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4to., 1600, 4to., 1620, 1630, 1634, 12mo.; The Triumph over | published a 'Commentary on the Lusiad,' which is interesting Death,' 1595, 1596; A Short Rule of Good Life, 8vo.; for the same cause as his treatises, and which Bouterwek 'Mary Magdalen's Funeral Tears,' 1609; Epistle of Com- thinks a production more calculated to obscure than illusfort to those Catholics who lie under Restraint,' 1605, 8vo. ; trate the original.' Souza's works are:-1,Discursos MoPeter's Complaint,' Mary Magdalen's Tears,' and the rales y Politicos,' Madrid, 1623; 2, Commentarios sobre Triumph over Death,' were printed together in 8vo., la Lusiada,' 1639; 3, Defensa por los Commentarios sobre London, 1620. la Lusiada,' 1640; 4, Rimas varias de Luis de Camoes, commentados por Manuel de Faria y Souza,' Lisbon, 1685; 5, Epitome de las Historias Portuguesas, 1626; 6, 'Europea Portugesa,' 1666; 7, Imperio de la China, y Cultura Evangelica por los Religiosos de la Compañia de Jesus,' 1643; 8, Fuente de Aganipe, varias Rimas,' 1646. (Bouterwek, Hist. of Port. Lit.; Heyse, Grundriss einer Gesch. der Port. Lit.; Biog. Universelle; Sismondi, Lit. du Midi.)



SOUTHWELL, NATHANIEL, became a Jesuit in 1624, and twenty-four years afterwards was made secretary to the general of the Order, which office he held during seventeen years. He died at Rome in 1676, in which year he published his continuation of the Jesuits' Library, Bibliotheca Scriptorum Societatis Jesu, Opus inchoatum à R.P. Petro Ribadeneira, et productum ad Annum 1609; continuatum à Philippo Alegambe ad Annum 1643; recognitum et productum ad Annum 1675, à Nathanaelo Sotwello,' Rome, 1676, folio. Southwell's continuation is considered inferior to that of Alegambe. The work was afterwards continued by Oudin, who commenced his task in 1733, and performed it to the general satisfaction of the Society.


SOUZA, MANUEL FARIA E, was born at Souto in Portugal, 1590, of a noble and antient family. He manifested great precocity, and when nine years old was sent to the university of Braga, where he distinguished himself. In 1605 he was taken as secretary by one of his powerful relations, and then commenced his diplomatic education. In 1618 he married and went to Madrid; but though well recommended, his rough manner hindered his advancement at court. In 1632 he was sent on an embassy, under the Marquis Castel Rodrigo, to Rome, where his learning attracted the attention of Urban VIII. and the men of letters at the pontifical court. Having some quarrel with the marquis, he quitted him and returned to Spain; but he was arrested at Barcelona by order of the marquis, and was only released by the powerful intercession of some friends. He then renounced politics, and devoted himself exclusively to literature. Such was his activity, that he himself states that he daily wrote forty-eight pages, each page containing thirty lines; and he possessed such rhetorical facility, that in one day he could compose a hundred addresses of congratulation and condolence, all different from each other. (Bouterwek, Hist. of Port. Lit., 278.) He obtained a small pension from Philip IV. and the cross of chevalier; but to his pen he trusted for subsistence. He died in 1649, at Madrid. His manners were very eccentric, and his dress the same; neither the entreaties of his wife nor of his friends could prevail on him to cut off the immense beard which disfigured him. He was proud, independent, and vehement, but affectionate and amiable.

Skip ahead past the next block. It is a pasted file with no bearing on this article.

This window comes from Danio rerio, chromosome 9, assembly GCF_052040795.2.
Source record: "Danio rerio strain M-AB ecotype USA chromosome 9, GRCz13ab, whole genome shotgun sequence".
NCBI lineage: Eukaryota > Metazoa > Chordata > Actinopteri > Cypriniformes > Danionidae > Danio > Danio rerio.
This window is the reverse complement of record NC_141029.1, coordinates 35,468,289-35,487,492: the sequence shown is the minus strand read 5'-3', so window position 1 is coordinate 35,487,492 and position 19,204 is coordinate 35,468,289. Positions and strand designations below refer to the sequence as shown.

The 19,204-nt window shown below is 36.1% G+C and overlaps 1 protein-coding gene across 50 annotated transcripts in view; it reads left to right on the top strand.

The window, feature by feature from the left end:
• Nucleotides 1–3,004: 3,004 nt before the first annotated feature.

As a poet, Souza ranks high in Portugal, though most of his works are written in Spanish; but his works are little relished by foreigners, nor have they been translated. His talents were vitiated by the bad taste of the age. He was but a reflex of the extravagancies and conceits of Lope de Vega, Marino, and Gongora. Prodigious facility and fertility of images and rhymes he certainly displays, but they are of themselves vices when not corrected by a refined judgment. Most of his ideas are intolerably fantastic, as where he speaks of the ten lucid arrows of crystal which were darted from his Albania's eyes, which produced a rubious effect on his pain, though the cause was crystal

line :'

Flechando de sus manos peregrinas,
De cristal diez luzientes passadores,
De rubi fue el efeto en mis dolores
Si de Albania las causas cristalinas.'